News

Not So Slick, Rick

Because even newspaper columnists are supposed to believe in that whole innocent-until-proven-guilty thing, I can't tell you that Congressman Rick Renzi is a crook.

But I can tell you this: Rick Renzi is a liar.

New Times readers may remember that, last fall, we broke the news that Renzi had planned to sponsor legislation involving his business partner's land. Although the proposed land swap ultimately didn't go through, Renzi's involvement allowed his partner to sell the acreage for $3 million more than he'd paid for it.

Here's the best part: Renzi's partner, Texas real estate developer James Sandlin, had helped to finance the congressman's first campaign. (See "Deal Breaker," October 12, 2006.)

So, Sandlin supplied big money to help Renzi win.

And then, it sure looks like Renzi used his congressional office to return the favor.

As Renzi admitted to me in October, he backed away from sponsoring the swap in question only after a lobbyist complained. A lobbyist!

That's how bad this deal was: Even the lobbyists knew it stunk.

But not, apparently, the voters. When our story broke, Renzi was locked in an expensive re-election campaign. He managed to ride out the scandal with TV commercials linking his opponent, Ellen Simon, to the child-molesting pervs over at the North American Man/Boy Love Association.

As it turns out, the allegation against Simon was completely phony. For a time, Simon had been the unpaid president of Cleveland's ACLU chapter. And though the national ACLU once defended NAMBLA in a free-speech case, Simon's chapter wasn't involved. (Simon handled only one case for the ACLU, and it didn't involve pedophiles.)

But for Renzi's rural Arizona district, the gambit worked. Hey, who are you going to vote for: the handsome college football star with big ethical problems, or the lefty female lawyer who once volunteered for the ACLU?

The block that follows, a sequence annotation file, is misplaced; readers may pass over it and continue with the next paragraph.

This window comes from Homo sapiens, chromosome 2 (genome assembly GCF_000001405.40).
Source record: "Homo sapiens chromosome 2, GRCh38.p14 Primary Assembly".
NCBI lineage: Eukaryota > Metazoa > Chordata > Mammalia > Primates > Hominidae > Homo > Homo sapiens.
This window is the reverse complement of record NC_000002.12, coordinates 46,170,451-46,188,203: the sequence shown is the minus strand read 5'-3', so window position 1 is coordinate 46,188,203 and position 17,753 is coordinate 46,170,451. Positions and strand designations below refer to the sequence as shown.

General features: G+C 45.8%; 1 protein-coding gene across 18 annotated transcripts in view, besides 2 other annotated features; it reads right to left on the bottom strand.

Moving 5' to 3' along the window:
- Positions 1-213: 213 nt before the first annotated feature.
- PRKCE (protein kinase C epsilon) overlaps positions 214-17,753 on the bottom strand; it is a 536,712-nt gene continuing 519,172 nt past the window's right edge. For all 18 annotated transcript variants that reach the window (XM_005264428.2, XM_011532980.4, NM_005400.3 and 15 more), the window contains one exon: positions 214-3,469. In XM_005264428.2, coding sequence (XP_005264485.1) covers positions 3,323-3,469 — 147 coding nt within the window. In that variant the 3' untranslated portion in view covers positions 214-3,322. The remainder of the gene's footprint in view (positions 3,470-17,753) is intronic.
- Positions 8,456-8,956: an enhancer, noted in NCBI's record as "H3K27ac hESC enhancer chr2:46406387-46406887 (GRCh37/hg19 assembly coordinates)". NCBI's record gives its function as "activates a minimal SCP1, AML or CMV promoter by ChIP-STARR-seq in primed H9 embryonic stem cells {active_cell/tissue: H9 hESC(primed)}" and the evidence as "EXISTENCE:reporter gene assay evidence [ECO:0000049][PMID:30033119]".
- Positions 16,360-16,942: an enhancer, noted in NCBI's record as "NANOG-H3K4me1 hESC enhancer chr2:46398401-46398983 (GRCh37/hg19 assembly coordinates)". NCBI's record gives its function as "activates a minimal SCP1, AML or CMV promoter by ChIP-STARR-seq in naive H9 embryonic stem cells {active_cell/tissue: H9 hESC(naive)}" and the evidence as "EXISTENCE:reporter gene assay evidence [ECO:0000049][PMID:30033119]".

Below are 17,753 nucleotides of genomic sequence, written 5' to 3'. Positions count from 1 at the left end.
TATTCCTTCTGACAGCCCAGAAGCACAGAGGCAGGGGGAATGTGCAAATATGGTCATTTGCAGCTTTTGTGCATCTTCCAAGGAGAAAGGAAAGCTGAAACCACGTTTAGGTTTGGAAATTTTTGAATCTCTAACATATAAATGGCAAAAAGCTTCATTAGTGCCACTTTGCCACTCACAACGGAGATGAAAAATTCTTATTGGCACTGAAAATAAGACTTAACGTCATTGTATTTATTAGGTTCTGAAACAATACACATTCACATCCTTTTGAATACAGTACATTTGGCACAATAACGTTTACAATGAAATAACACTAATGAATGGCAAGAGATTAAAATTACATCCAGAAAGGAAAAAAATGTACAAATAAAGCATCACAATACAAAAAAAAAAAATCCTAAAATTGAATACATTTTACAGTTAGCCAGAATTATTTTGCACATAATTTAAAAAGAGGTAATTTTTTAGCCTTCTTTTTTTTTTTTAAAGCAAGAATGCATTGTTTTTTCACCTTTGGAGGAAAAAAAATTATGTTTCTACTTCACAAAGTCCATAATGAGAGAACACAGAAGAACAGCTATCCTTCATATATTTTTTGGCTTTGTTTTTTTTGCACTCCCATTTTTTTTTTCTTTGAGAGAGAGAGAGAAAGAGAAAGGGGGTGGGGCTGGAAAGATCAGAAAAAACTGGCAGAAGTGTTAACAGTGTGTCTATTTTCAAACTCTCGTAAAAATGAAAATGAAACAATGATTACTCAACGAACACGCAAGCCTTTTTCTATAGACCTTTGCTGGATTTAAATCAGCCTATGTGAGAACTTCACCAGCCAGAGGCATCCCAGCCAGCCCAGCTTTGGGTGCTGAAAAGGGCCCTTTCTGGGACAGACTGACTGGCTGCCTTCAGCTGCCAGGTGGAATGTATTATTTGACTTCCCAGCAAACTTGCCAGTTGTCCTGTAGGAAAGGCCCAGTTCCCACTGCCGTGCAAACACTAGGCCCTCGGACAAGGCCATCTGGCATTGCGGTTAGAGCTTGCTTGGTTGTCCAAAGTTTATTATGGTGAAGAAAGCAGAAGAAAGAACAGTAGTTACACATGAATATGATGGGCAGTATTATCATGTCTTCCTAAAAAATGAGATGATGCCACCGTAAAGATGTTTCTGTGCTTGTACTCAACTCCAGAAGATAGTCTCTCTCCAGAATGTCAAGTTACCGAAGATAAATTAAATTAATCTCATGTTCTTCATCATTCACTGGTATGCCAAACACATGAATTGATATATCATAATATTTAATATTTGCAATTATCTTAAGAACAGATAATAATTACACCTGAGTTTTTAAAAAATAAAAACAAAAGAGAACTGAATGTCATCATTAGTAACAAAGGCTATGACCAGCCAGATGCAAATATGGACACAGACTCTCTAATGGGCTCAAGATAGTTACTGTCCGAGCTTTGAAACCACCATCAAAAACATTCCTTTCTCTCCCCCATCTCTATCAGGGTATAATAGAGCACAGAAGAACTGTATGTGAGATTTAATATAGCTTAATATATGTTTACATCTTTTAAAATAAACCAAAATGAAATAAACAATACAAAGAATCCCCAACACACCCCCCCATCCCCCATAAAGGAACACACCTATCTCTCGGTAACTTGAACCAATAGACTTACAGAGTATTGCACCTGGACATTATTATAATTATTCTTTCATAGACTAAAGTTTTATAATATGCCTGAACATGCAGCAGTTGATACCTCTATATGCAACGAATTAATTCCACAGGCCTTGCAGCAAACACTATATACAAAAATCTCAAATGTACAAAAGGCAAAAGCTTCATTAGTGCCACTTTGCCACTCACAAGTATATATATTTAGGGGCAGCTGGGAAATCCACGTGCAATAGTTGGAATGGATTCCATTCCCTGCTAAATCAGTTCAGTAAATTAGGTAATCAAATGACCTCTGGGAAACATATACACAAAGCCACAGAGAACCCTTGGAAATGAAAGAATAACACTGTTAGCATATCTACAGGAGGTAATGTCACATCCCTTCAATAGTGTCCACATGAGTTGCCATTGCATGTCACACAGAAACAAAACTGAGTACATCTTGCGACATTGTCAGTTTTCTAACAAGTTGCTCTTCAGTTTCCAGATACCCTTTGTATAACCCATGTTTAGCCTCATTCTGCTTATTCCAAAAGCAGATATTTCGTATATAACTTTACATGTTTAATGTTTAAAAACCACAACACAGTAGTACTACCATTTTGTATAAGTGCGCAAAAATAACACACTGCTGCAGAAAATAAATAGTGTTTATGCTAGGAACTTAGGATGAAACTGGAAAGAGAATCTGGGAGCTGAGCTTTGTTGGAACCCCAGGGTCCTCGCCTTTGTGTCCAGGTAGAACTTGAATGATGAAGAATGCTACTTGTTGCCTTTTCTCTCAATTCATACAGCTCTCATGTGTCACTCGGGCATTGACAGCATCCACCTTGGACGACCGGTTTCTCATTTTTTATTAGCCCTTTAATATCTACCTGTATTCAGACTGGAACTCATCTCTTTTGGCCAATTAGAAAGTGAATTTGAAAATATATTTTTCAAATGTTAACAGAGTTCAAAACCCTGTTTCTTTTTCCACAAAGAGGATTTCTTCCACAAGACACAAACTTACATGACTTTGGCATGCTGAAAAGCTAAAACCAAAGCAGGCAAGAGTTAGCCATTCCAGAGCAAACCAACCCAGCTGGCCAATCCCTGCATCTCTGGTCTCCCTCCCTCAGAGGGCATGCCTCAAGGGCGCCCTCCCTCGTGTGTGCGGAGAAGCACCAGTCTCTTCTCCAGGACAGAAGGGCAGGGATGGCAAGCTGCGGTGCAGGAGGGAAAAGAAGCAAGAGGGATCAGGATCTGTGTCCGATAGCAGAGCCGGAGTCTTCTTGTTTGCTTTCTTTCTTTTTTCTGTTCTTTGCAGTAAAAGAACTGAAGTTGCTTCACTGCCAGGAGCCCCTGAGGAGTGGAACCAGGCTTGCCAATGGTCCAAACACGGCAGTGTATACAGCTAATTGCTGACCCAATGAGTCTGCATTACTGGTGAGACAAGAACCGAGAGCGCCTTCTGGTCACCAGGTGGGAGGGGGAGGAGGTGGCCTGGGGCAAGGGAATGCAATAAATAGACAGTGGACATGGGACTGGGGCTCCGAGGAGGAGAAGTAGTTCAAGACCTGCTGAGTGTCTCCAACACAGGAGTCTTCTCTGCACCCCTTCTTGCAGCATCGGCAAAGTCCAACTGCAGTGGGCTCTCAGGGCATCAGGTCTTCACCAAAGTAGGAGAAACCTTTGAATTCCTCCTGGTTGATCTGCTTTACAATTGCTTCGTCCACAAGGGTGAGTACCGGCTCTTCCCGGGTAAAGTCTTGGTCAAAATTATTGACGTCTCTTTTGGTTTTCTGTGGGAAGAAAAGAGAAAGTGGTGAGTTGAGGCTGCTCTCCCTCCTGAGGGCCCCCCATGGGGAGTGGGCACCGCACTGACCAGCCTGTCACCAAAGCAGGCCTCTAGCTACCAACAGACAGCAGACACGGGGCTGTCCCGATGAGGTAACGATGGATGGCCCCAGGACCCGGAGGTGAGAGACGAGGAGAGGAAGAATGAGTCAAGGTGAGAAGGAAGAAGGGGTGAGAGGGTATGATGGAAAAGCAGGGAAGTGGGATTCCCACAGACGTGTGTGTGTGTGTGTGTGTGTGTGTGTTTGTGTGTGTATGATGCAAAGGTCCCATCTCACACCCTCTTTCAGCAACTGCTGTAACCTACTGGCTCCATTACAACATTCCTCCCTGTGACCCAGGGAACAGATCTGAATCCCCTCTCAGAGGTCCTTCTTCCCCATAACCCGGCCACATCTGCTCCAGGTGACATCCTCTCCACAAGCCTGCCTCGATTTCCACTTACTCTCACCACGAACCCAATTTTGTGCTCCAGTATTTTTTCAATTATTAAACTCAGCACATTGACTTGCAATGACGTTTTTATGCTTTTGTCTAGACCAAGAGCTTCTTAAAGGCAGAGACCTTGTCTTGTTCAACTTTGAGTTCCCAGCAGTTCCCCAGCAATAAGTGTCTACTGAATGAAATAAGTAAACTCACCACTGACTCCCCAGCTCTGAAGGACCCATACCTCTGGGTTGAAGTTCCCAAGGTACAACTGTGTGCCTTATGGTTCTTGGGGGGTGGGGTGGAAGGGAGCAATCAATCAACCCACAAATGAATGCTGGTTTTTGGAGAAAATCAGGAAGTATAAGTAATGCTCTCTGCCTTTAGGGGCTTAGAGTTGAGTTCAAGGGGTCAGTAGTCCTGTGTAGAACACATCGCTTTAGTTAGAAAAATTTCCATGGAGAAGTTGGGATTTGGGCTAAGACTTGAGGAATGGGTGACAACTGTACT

Even as Republicans everywhere went down in flames, Renzi won re-election by a pretty big margin.

But that was then, and now is not a good time to be Rick Renzi.

The feds have raided his wife's insurance business, looking for land-deal records. A grand jury has convened in Tucson. And everybody from the Wall Street Journal to the Arizona Republic is finally taking the swap scandal seriously. Better late than never, guys.

Two weeks ago, Renzi stepped down from the House Intelligence Committee. Last week, he finally seemed to realize the trouble he was in and resigned from all his committee assignments, including the one that actually regulates land swaps. The talk was that he soon would resign from office. (As of press time, he hadn't.)

It got so bad that Renzi finally resorted to Scandal Management 101 and blamed the media.

But the congressman has only himself to blame. After all, he's been lying through his teeth to reporters — and not particularly well, either.

Renzi's people have been claiming that, when he announced the land swap, he didn't know that his partner's acreage was involved. His lawyer made that claim to the Wall Street Journal in April. And I laughed when I read that, because six months earlier, in October, his chief of staff had told me the same thing.

What makes that so funny? Well, Renzi actually is on the record with a different story. A few hours after I talked to his chief of staff in October, Renzi called. In a heated 45-minute phone call, he copped to what is obviously the real story.

Renzi admitted that, yes, he'd known that Sandlin owned the land.

He knew it when he held a press conference announcing that he'd be sponsoring the deal. He knew it even as his partner cashed in his chips for millions of dollars.

If you ask me, he just thought no one would notice.

His only remaining defense is semantics. When I confronted him in October, Renzi's excuse was that he didn't suggest the land to the investors. They already had their eye on the acreage in question, he claimed, and so did conservation groups. He was merely responding to them — and if his business partner happened to own the land they wanted, why should that sour a good deal?

But Renzi had to abandon even that argument. The Nature Conservancy told me they weren't pushing the deal. They were neutral. And two different investment groups are on record saying that Renzi suggested the land to them. An investor in one of the groups told the Journal that Renzi promised their swap a "free ride" through Congress if they included his partner's acreage.

So much for Renzi's claim that it was all "their" idea. No wonder Renzi's lawyer was back to trotting out the lie that the congressman didn't know about his partner's ownership. Ignorance might have been Renzi's only defense.

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Sarah Fenske
Contact: Sarah Fenske